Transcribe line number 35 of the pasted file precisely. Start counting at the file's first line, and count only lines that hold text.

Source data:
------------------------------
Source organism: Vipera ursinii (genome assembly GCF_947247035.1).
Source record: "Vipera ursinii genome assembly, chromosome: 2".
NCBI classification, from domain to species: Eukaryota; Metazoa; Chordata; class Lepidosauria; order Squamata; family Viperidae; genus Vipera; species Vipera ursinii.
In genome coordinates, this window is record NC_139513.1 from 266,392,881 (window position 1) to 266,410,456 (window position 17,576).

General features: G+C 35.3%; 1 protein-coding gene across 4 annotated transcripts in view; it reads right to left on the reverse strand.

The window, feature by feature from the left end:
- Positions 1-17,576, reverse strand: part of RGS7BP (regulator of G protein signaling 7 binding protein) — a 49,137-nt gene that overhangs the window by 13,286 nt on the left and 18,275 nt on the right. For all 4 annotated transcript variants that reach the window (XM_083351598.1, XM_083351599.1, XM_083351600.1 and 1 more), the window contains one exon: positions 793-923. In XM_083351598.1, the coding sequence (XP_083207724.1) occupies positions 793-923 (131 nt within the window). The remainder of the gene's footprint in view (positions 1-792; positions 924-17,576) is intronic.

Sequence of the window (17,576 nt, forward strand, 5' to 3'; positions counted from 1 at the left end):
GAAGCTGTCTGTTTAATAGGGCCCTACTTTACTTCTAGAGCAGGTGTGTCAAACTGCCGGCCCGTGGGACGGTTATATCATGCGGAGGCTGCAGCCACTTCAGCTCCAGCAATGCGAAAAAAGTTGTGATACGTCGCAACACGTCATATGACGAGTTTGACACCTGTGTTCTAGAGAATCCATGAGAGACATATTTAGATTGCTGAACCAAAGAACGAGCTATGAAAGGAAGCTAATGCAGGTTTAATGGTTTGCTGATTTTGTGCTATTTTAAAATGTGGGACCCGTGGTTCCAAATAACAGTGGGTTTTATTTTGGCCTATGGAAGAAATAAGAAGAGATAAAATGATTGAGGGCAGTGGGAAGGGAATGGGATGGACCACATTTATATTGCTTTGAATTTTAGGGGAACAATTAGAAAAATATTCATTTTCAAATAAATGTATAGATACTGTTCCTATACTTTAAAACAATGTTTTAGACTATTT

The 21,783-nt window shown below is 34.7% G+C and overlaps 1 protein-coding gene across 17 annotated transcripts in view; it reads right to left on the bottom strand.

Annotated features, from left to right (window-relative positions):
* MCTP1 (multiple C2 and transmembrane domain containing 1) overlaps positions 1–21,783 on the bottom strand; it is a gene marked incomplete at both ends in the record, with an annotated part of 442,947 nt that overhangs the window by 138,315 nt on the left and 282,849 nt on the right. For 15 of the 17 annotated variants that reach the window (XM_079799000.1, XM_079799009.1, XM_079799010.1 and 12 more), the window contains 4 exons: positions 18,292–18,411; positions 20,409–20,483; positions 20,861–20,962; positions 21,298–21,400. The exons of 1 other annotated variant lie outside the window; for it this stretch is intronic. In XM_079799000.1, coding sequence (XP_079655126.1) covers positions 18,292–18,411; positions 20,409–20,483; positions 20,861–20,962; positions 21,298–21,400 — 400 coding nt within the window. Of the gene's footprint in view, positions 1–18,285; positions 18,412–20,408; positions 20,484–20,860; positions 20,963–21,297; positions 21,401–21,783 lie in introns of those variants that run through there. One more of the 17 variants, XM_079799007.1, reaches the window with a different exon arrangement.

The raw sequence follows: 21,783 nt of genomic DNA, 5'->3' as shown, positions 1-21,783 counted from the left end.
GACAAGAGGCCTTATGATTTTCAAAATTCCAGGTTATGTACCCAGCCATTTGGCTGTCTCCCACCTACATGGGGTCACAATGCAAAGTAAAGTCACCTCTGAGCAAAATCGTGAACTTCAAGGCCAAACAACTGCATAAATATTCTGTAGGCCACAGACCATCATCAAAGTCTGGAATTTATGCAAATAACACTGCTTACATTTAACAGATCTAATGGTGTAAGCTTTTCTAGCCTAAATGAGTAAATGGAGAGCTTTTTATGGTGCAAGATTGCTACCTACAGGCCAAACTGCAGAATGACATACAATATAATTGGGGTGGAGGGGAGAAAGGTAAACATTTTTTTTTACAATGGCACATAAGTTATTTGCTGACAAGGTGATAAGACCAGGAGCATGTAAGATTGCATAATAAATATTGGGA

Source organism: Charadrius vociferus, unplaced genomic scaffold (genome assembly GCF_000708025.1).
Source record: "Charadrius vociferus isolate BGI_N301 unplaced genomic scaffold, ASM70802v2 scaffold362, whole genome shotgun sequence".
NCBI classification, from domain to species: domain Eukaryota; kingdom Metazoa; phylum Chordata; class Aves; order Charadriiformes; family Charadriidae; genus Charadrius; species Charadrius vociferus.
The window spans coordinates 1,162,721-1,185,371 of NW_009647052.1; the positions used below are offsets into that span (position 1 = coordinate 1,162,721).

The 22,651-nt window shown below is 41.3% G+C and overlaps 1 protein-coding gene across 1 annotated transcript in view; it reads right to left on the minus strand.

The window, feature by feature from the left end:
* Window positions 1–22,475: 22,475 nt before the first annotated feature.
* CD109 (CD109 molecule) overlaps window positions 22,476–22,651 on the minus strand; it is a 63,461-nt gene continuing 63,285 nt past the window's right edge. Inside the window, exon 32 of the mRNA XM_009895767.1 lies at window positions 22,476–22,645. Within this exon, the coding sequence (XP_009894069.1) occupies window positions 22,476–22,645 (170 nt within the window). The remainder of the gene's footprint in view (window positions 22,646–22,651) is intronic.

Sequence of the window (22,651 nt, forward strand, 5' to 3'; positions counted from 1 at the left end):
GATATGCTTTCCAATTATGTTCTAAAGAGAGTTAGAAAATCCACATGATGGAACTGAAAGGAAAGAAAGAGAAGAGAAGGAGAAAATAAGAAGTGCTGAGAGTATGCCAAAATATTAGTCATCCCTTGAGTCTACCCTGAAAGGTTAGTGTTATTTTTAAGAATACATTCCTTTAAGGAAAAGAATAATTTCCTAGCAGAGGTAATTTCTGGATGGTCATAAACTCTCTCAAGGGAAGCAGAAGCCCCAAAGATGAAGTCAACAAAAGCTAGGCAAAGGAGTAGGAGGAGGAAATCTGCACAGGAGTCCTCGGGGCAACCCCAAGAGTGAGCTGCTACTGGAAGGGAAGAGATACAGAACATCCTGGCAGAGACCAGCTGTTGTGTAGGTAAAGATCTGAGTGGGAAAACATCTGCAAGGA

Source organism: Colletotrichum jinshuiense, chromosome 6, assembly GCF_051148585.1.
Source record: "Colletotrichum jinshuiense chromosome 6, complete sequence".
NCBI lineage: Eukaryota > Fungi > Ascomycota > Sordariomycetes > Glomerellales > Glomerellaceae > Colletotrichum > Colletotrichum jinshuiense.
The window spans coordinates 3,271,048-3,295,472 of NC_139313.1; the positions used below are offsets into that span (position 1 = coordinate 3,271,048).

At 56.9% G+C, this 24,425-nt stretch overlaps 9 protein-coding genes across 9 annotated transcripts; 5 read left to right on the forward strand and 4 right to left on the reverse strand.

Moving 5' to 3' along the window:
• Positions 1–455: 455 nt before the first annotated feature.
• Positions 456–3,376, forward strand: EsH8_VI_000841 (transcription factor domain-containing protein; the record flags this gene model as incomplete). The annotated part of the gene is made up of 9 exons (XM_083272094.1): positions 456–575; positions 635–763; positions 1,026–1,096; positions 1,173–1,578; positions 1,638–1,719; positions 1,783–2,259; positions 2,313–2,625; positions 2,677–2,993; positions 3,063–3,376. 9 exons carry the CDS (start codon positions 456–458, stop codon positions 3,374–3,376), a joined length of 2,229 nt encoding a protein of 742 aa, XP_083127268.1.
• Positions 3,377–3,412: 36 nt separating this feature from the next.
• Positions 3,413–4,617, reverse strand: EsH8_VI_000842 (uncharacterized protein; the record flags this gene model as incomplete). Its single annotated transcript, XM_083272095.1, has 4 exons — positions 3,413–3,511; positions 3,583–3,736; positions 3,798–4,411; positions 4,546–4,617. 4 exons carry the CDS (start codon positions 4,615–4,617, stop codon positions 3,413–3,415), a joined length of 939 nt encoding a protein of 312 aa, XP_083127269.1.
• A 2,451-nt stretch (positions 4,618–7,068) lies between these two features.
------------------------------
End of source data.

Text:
• A 2,451-nt stretch (positions 4,618–7,068) lies between these two features.